However, scholars have different understandings and explanations about China’s Gini coefficient. For instance, the well-known Beijing University professor Li Yining argues that Gini coefficient is better applied to nations with a market economy system, and not very suitable for China, which is in the process of transition and also characterized as being a dualistic economy, meaning that the way of life in the urban and rural areas are so different. Li goes on to suggest that, for China, there should be two Gini coefficients, one for the urban and the other for the rural. Therefore, it is not proper to calculate China’s Gini coefficient by placing the richest in the urban on one end and then the poorest in the rural on the other. Rather, the urban rich should be compared with the urban poor and the rural rich with the rural poor. According to Li, the urban and rural coefficients were 0. 32 and 0. 35, respectively, and the weighted coefficient for the nation as a whole stands at roughly similar levels.11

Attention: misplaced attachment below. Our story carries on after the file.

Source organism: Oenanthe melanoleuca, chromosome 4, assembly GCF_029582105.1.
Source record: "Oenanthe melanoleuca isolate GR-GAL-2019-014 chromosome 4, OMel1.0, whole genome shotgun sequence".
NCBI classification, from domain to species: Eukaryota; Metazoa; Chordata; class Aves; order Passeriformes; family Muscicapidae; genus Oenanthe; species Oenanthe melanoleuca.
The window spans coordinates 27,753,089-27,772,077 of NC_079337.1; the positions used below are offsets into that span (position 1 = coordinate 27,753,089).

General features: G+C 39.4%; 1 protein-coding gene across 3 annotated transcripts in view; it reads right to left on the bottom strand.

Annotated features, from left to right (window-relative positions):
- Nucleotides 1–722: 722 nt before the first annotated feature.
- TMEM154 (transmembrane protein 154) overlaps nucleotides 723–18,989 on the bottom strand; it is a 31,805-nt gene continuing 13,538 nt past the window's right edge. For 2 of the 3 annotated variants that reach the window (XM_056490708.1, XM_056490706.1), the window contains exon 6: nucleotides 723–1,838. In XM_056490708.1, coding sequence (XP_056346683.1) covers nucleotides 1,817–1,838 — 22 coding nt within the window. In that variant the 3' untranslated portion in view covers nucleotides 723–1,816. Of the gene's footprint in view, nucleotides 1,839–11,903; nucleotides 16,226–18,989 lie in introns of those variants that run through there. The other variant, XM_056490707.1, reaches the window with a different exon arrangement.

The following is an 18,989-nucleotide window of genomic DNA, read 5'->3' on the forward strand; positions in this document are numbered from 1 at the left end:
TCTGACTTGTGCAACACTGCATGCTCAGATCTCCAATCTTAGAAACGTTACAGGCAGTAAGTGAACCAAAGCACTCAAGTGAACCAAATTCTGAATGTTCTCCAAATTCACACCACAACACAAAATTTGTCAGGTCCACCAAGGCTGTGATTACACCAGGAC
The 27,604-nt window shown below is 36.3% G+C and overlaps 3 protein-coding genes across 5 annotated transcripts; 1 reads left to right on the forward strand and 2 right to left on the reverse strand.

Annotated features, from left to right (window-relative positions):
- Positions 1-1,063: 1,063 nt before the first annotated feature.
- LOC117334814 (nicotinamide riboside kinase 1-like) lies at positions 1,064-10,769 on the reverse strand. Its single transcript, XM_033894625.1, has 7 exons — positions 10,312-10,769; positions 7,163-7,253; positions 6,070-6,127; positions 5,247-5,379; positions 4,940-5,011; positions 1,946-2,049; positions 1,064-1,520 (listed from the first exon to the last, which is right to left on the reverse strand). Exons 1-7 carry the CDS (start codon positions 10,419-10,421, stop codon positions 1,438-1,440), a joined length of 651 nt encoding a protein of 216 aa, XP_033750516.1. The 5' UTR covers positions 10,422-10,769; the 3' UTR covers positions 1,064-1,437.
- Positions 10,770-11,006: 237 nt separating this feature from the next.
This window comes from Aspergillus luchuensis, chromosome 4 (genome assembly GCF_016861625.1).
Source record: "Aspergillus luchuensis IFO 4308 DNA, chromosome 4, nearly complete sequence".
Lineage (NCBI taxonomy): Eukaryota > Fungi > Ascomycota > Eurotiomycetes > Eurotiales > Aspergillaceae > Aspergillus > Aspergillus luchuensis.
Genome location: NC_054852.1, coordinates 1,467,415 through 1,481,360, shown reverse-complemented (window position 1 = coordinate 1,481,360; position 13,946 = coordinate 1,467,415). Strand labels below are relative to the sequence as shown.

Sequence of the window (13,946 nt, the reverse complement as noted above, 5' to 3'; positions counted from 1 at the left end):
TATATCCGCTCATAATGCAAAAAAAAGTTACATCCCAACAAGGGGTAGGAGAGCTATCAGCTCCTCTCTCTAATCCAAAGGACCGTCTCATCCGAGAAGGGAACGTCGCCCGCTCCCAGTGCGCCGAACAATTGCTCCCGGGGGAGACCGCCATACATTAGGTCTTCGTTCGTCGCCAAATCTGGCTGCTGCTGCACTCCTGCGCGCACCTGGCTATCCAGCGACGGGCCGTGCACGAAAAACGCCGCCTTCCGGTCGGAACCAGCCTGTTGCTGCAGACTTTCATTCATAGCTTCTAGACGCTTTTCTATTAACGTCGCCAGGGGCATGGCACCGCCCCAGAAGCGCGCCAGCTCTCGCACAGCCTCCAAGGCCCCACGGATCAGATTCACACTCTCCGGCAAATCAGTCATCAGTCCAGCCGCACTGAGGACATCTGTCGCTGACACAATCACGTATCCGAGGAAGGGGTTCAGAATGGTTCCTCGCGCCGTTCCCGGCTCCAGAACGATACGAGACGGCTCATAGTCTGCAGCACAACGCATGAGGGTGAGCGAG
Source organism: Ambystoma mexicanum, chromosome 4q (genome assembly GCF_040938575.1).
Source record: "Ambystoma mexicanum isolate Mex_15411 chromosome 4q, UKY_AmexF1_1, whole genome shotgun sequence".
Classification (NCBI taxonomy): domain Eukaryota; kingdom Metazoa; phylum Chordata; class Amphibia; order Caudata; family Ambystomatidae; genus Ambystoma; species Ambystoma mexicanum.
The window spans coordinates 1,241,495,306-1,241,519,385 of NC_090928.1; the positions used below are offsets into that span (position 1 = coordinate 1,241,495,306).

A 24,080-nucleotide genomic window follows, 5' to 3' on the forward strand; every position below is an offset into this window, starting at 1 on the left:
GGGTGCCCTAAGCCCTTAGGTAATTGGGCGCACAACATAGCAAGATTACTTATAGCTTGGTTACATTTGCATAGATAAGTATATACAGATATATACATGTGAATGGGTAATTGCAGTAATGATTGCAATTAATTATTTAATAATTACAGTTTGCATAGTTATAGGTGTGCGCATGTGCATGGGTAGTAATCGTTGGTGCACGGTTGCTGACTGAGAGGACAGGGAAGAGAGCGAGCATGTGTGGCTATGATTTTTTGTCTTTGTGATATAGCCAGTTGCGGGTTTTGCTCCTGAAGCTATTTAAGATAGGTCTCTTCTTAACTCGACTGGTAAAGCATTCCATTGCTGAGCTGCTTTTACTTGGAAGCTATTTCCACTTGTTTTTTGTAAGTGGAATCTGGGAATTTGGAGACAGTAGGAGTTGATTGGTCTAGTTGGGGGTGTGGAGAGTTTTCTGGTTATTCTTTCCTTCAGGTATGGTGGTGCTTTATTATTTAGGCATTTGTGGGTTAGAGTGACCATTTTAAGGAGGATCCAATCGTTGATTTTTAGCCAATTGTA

A. Causes of the Emerging Inequalities
The causes of rising unequal income distribution are related to many factors, including the impact of reforms and effectiveness of government policies to deal with emerging inequalities.
Since the 1980s, ownership system in China has witnessed significant changes. The public sector’s share has declined from 78% in 1978 to 40% in 1999, whereas the non-public sector grew from 22% to 60% during the same period (See Figure 1). During this transformation of ownership, some people have accumulated a huge sum of wealth. It is reported that a private business, owned by what is known as the Liu Brothers, possesses more than $1 billion, and one of the brothers has appeared on the cover of Forbes journal. As a matter of fact, even the workers in the non-public sector earn more than those in the public sector. It is estimated that the income Gini Coefficient for the former was 6.4 percentage points higher than the latter.
Evidence from everywhere in the world has proved that education has its most important influence upon income inequality in the medium and long run. Indeed, education plays an important role in explaining the widening income gap in China today. Generally speaking, a worker with higher education background is much less likely to “leave the workplace” than a worker with less education. 12 In the countryside, a farmer who has completed high school education (12 years of schooling) is much easier to locate sources of income from non-agricultural activities than his illiterate counterpart, whereas a closer look at the poor households shows that their members have had little education.